Essay about Branches of Philosophy

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Branches of Philosophy It is my understanding that there are three main branches of philosophy. These three branches include Metaphysics, Ethics and Epistemology. Metaphysics finds its focus through questions on reality. These questions include: What is real? What is mind and what is matter? What kind of reality do we have? Epistemology deals with truth versus opinion. Questions include what is truth, and what is its source? Is truth absolute or relative? Lastly, Ethics deals with right and wrong. It also deals with the interactions between people and their society. Students of Ethics might ask ‘What are our obligations to ourselves and society?’ and ‘Why should one be moral?’ I will attempt to answer this question. I think it is…show more content…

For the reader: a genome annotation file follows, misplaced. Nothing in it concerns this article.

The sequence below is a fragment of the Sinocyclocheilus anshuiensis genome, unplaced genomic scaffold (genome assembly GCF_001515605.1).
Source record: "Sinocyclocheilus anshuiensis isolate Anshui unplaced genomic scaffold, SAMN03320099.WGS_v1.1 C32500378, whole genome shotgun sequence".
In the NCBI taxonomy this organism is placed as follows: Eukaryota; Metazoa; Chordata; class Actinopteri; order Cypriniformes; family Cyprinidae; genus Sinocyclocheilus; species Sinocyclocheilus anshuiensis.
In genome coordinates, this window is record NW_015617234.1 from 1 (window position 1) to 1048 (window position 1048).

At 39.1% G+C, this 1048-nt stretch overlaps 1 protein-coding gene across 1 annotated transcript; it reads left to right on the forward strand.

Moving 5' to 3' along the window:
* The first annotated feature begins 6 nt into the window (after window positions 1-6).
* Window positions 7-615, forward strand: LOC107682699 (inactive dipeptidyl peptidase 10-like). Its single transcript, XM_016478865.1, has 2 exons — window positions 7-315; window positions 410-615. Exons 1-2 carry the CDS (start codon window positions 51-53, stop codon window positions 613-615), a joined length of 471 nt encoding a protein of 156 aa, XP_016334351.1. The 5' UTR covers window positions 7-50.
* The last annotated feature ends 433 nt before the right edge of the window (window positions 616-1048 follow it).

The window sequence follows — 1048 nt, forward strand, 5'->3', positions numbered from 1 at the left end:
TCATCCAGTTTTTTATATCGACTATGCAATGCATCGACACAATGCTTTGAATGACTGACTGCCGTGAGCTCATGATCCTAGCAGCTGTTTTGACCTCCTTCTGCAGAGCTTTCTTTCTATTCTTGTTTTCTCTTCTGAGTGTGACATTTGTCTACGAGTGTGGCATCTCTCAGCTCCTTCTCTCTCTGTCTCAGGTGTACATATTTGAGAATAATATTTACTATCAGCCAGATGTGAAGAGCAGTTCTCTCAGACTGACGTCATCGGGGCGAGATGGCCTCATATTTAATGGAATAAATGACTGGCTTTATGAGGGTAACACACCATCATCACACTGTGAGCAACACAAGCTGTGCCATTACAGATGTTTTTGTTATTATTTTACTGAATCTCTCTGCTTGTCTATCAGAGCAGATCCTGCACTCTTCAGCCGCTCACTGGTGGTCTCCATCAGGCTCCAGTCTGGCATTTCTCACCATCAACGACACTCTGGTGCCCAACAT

Socrates believed that no man could knowingly do wrong if that person truly knew the right course of action. Socrates defines moral as being the logical result of rational thought. Through reason, one will know morality. Plato, a student of Socrates, held a similar view. Plato taught that moral values are absolute truths and thus are abstract perfect entities. He called this the ‘Idea of the Good.’ The Idea of the Good is the supreme source of all values. Plato felt that this was the fulfillment of truth and reality. He also defines this good as unachievable. This good is something to be sought after, but never achieved. Aristotle held that there were two kinds of virtue: moral and intellectual. He felt that morals are the tempering of man’s natural desires and appetites. Intellect, he says, is the development of acceptable habits through repetition. He believed that ‘We become just by doing just acts.’ Aristotle argues that most virtues fall at a mean between more extreme character traits. According to Aristotle, it is not an easy task to find the perfect mean between extreme character traits. In fact, we need assistance from our reason to do this. Additionally, Aristotle disassociated morality from God. He taught that God is too pure to bother with such trifles. He states that God is ‘Thought thinking thought.’ Descartes felt it necessary to prove the existence of God. He attempts rational deduction based upon unproven axioms of supposed self-evident

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